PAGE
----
Android’s success is a key pillar in Motorola’s turnaround strategy.

To that end, Motorola is fostering growth of the developer community, hoping that independent software developers will flock to Android in the same way they’ve created tens of thousands of applications for the iPhone. The ability to personalize a phone with applications is an important draw for consumers as they use their mobile devices for Web-based activities such as social networking and streaming video.

But because Android is an open platform, Motorola is drawing from the same pool of developers who also want to get their applications onto HTC or Samsung phones.

“It’s a dual challenge,” said Gerry Purdy, chief analyst for mobile and wireless at Frost & Sullivan, a research firm. “You want to help the community so everybody will build applications, and you want to keep some of that proprietary ability that will help you sell in the marketplace.”

Motorola has provided extra incentives to gain developers’ loyalties. In late July, Motorola announced new programs for Android developers, including one that gives selected developers access to coming phones for testing and promotes their applications when the handsets become available.

While some developers are indifferent to manufacturers because they want their application on as many phones as possible, others may be willing to sign exclusive deals that give their work greater visibility and integration with a device.

“What (Motorola is) doing is trying to provide tools for free to developers, so those developers will be more inclined to focus on Motorola,” said Jason Shah, the developer behind the Android application for Mediafly Inc., a Chicago company that aggregates podcasts and makes them available on Web-connected devices. Mediafly was accepted to Motorola’s special developer program last week.

“It’s a fairly recent idea (for Motorola) to really push a community development model,” said Shah, noting that the company has been reaching out to developers nationwide through meet-ups and online groups. “Historically, they’ve been trying to support six or seven operating systems. Finally, they have a vision of where they want to go and can dedicate the resources.”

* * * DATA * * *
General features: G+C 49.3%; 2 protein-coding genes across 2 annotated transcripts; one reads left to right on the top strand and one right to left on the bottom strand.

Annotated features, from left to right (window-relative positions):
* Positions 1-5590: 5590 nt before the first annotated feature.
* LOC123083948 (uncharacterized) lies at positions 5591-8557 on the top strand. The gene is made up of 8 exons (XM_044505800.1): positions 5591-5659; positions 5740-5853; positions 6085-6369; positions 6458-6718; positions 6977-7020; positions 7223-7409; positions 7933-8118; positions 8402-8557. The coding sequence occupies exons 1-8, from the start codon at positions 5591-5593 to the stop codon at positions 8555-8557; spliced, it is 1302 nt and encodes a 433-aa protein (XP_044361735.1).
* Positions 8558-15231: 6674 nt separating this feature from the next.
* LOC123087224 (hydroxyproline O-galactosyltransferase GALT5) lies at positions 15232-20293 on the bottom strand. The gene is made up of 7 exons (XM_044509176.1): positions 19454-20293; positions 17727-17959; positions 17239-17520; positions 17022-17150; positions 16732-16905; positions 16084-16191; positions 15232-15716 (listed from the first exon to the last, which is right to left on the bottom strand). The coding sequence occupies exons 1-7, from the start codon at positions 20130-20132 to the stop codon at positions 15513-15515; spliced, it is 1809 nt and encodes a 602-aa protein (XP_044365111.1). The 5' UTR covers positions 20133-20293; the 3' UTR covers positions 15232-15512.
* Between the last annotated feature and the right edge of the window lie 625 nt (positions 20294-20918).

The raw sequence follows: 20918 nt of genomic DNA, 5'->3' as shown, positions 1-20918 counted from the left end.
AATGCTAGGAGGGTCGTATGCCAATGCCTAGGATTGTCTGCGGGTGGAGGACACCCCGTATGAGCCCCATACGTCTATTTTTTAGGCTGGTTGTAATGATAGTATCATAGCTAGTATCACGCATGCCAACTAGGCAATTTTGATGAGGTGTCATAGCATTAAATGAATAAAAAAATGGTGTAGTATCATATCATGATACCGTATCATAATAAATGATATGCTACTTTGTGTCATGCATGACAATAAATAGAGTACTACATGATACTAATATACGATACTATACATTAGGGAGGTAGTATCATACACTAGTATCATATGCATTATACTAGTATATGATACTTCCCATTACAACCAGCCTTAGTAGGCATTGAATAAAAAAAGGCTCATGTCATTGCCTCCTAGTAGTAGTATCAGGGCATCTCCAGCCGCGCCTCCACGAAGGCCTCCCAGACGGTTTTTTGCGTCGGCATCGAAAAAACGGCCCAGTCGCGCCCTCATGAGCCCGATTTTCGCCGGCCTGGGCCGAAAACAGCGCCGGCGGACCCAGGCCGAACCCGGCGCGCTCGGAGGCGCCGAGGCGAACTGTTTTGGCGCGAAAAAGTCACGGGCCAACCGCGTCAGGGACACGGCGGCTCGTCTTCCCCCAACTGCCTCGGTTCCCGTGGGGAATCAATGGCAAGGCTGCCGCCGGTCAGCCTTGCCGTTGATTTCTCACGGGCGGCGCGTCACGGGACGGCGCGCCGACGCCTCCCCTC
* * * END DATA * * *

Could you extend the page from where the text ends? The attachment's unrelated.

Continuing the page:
The Android platform currently offers far fewer applications than Apple’s. Jha said that although he does want a lot of developers working on Android, the competition is more than a numbers game.

“What you find at the moment is a lot of people download applications and they never go back to them,” he said. “What we’re trying to do is make sure the quality of applications is better, they’re deeply integrated, and the discoverability of the applications is better.”

When it comes to wooing both consumers and software developers, it’s still about the phone.

“What we need in the short term are really compelling handsets to draw people in,” Shah said.

Delivering a game-changing handset is where Motorola has stumbled in the last two years. The company wowed the world with the Razr, but it failed to produce successors to the best-selling phone and was quickly walloped by competitors.

Motorola needs the holiday season to set a strong tone for its 2010 lineup, which represents the full range of what Jha’s team has been laboring over for the last year. Given the constraints of the product-development cycle, Motorola is wedded to its Android strategy well into 2010.

“It takes so long to get all the development done that we probably fixed our road map three to six months ago, so we can deliver on time,” Jha said.

“But with what happens in the fourth quarter, what features do well … the feedback we get from that will allow us to fine-tune our experiences.”

(c) 2009, Chicago Tribune. Source: McClatchy-Tribune Information Services.